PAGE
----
Northwest Military Blogs: McChord Flightline Chatter

March 30, 2017 at 1:53pm

627th airmen identify vehicle issue - saves Air Force $68k

Senior Airman William Schlee (left), and Airman 1st Class Justyn Zangwill, detangle hoses on a McChord Field fire truck, March 21, at Joint Base Lewis-McChord. Photo credit: Senior Airman Divine Cox

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According to Micromain Corporation, doing preventative maintenance on your vehicle is one of the easiest ways to save money in the long run.

Maintenance airmen from the 627th Logistic Readiness Squadron learned first-hand just how important performing preventative maintenance really is.

"The 627th Civil Engineer Squadron fire fighters were out working and noticed a couple issues with their fire truck," said Nicholas Deleon, 627th LRS Heavy mobile equipment mechanic leader. "So they brought the fire truck to us to figure out what the issues were."

Airman 1st Class Justyn Zangwill, 627th LRS fire truck and refuel maintenance journeyman, said when they were testing the truck, they noticed the fire truck wasn't driving and pumping water at the same time like it was designed to.

"We noticed a couple issues with the truck when we tested it in the compound," said Zangwill.

Once the airmen isolated the problem, they had to remove the engine and the power divider assembly, to locate seven broken bolts and a broken spring inside the torsion coupler.

"We've been told by an outside corporation that the engine with the power divider is something they don't use anymore, but it can break every five years," said Zangwill. "One was replaced before I got here, so it was a matter of time before it needed to be fixed again."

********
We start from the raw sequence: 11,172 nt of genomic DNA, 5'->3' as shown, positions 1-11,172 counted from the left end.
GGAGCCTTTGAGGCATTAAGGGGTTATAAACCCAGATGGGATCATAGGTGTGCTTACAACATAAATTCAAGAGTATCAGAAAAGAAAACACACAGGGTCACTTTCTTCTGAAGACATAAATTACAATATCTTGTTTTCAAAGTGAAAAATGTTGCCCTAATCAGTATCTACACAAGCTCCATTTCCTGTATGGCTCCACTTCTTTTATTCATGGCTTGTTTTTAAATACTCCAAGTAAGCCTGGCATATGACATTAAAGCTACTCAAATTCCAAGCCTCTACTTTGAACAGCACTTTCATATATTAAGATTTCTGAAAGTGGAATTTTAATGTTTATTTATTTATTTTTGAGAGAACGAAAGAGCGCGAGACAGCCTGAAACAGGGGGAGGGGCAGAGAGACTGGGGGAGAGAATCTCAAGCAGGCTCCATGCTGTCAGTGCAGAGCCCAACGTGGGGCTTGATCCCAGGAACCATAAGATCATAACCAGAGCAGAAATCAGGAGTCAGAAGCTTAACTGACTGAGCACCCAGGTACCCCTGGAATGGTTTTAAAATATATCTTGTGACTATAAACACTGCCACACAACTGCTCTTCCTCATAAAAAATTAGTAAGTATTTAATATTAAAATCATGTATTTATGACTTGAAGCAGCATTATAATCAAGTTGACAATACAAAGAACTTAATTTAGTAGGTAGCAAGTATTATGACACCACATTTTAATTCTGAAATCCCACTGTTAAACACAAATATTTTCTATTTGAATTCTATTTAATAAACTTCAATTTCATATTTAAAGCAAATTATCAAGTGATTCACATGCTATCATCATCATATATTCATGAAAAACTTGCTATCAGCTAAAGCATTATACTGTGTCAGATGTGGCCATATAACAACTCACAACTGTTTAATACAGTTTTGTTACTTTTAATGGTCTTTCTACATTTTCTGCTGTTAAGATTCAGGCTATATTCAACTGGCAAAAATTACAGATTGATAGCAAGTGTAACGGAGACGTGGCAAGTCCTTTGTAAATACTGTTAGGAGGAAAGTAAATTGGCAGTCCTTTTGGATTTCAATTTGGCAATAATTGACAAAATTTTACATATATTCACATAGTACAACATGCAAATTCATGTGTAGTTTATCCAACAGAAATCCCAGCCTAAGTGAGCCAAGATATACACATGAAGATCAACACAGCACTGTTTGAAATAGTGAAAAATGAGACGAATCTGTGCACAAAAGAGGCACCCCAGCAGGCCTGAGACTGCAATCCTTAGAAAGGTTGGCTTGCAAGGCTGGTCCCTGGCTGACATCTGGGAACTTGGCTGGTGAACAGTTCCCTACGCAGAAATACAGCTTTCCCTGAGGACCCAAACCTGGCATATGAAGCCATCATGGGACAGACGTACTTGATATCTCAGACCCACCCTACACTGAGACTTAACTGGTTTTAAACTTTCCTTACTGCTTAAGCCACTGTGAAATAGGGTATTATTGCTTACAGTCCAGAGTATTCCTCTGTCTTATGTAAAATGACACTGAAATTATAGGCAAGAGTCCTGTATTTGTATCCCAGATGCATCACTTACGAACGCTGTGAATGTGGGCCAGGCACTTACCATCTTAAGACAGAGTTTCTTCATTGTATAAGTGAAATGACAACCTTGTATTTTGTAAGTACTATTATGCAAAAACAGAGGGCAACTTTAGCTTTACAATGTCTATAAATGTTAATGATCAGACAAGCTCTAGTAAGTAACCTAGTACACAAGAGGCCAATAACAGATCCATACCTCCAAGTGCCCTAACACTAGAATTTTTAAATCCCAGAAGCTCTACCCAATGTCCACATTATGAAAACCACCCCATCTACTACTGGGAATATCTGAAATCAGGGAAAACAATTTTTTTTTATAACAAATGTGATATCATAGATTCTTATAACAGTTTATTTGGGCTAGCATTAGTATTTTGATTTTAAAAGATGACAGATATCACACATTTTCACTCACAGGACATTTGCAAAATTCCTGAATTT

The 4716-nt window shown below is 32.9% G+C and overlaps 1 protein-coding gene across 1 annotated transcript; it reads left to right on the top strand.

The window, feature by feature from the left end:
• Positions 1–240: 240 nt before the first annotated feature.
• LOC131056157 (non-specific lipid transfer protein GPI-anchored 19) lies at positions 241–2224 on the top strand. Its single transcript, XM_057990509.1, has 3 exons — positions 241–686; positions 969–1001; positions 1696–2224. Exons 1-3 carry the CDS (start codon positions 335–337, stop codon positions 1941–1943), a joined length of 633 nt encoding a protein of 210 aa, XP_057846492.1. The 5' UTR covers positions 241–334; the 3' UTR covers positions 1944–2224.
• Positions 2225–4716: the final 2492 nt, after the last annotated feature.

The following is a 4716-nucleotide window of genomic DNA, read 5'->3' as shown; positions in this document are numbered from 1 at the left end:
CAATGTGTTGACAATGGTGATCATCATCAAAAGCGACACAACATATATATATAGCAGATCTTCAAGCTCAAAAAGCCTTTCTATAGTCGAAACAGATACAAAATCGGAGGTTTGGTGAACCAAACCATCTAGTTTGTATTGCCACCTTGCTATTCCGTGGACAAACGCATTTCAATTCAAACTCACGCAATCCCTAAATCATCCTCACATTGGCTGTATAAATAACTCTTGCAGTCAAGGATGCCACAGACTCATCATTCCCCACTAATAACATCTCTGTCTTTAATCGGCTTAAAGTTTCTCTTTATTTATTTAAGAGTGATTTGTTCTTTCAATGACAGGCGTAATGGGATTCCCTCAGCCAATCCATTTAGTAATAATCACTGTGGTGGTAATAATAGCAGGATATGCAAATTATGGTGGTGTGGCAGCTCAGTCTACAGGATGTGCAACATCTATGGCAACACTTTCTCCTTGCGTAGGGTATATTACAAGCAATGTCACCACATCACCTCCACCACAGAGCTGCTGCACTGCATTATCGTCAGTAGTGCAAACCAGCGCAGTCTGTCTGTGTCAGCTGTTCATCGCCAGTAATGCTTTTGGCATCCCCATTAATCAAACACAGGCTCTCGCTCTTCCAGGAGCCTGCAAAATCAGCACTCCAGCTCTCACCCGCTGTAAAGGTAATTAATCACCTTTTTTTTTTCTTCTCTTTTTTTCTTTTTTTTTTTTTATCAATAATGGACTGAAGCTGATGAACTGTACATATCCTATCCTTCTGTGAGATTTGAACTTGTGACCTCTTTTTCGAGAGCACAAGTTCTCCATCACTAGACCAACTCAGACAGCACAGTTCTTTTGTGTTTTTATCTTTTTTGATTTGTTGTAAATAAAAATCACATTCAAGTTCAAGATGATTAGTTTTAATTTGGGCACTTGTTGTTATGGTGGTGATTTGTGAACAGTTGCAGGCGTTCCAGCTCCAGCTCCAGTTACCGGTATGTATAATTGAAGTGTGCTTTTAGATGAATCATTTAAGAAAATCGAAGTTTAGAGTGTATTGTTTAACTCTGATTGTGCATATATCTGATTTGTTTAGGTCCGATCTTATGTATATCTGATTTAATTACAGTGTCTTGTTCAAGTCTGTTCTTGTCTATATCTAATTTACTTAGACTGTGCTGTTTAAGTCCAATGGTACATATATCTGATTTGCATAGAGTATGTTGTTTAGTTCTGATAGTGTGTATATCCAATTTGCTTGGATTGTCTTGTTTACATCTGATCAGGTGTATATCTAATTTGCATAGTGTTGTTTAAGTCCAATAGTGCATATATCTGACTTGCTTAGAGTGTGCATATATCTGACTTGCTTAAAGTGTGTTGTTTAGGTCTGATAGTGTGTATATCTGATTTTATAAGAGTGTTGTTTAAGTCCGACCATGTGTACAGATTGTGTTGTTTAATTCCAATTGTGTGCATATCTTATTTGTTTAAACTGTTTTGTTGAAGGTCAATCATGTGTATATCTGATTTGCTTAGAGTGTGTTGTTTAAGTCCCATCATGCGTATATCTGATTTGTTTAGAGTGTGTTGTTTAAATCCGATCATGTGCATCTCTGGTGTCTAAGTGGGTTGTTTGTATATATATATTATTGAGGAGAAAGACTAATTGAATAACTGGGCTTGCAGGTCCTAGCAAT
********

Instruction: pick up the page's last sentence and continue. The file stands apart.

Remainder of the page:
Zangwill said the power divider and the torsion coupler is a very important piece to the fire truck.

"The torsion coupler compress everything together when you engage the pumps, but the torsion reduces the shock on the springs," said Zangwill. "The power divider (pump and roll), will engage the pump, so you are able to drive forward while pumping out water or foam. If you engage the pumps and the truck automatically starts trying to take off, that means there's a problem. Which in this case was the broken bolts and springs we found."

Because of the quick response and knowledge of the small three-person fire truck maintenance shop, the airmen saved the Air Force thousands of dollars.

"I estimated that this project would have cost us close to $70,000 if we would have contracted it out," said Deleon. "The closest company we found that does this project was in Canada, and we would have had to ship the entire vehicle and pay for parts and labor."

The airmen provided a solution that took three weeks and only cost the Air Force $2,000 in parts.

Zangwill said he was glad that the maintenance shop was able to find the problem and fix it.

"Everybody knows that one of the Air Force missions is moving people and cargo," said Deleon. "The planes aren't allowed to take off unless there are aircraft fire trucks on the flightline ready, in case of an emergency. If we weren't here to fix the fire trucks, then the planes couldn't take off and complete their mission."

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